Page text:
|MCLAREN DESIGN & PRODUCTION
Gordon Murray the designer of the McLaren F1 also desighned the bradham Alfa-Romeo "fan" car. Whitch won its first and last race Grand-Prixin 1978, it was immediately banned cause it out did all the other cars. Gordon also designed the worled champion Brabham-BMW of 1983.|
Gordons Dream was to beat the world, regardless of the cost. hia target was to make the F1 as compact as possible, but at a practical weight (2205 lb.) and be powered by a atmospheric engine for immediate response and develop 550 hp.
During that time McLaren was using honda motors for their race cars, so it seemed practical to use honda for the McLarens motor too. But they declined, they felt that they not spare the capacity to make such a motor. Murray then decided to go to BMW to make his engine. Paul Rosche his old freind was the one to build murrays engine. Paul designed jusat the engine an all-aluminum 6.1-liter, 48-valve, V-12 with developed 627 hp.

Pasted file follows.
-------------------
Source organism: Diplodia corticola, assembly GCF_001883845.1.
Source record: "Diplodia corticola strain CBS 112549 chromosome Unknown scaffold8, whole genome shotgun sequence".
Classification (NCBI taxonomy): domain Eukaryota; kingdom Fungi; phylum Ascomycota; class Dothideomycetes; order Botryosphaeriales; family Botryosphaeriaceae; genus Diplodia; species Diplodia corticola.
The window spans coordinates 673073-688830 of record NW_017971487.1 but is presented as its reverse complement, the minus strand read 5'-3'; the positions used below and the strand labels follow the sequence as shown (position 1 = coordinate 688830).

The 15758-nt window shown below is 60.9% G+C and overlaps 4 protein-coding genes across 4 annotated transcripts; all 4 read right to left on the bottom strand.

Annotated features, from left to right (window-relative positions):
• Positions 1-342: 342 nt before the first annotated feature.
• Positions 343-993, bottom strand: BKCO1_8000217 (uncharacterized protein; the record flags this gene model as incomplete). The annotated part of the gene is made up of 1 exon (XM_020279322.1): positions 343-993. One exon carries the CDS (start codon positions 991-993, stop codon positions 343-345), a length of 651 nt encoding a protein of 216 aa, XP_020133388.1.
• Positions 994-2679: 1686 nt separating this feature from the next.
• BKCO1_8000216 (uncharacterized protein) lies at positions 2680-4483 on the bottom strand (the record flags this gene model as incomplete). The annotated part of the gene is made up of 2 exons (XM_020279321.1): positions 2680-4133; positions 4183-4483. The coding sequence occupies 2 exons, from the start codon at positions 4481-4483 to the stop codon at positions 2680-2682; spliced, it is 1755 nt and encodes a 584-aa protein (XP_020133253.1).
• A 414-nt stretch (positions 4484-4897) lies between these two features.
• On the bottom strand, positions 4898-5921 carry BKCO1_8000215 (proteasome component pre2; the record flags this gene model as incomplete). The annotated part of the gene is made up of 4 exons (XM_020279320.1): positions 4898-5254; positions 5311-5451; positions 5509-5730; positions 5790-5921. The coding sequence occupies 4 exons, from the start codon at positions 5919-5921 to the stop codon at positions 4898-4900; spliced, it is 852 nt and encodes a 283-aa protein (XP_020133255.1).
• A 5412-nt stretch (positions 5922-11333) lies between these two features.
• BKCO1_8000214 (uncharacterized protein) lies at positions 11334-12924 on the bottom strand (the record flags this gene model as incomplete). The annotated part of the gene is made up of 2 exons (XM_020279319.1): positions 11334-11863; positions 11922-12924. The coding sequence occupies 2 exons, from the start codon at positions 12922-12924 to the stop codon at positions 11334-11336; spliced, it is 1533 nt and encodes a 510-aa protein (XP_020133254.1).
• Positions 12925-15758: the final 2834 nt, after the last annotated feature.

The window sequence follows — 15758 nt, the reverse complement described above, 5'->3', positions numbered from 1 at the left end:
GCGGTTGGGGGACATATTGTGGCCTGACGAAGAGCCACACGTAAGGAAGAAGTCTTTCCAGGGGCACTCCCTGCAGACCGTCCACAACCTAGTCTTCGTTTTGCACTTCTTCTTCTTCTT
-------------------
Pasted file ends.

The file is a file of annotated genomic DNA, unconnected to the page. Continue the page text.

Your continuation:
To reach the weight stadard with Murray set they made the body of Carbon-Fiber Composites, mainly in a aluminum honey-comb sandwich. Another example of saving weight it the Kenwood CD stereo system. The unit that the manufacturer proposed weighed 37.5 lbs. Murray would only accept half of that amount of weight. They toke the callenge of making such a stereo. The system they came up with was even better than the first and only weighed 18.7 lb.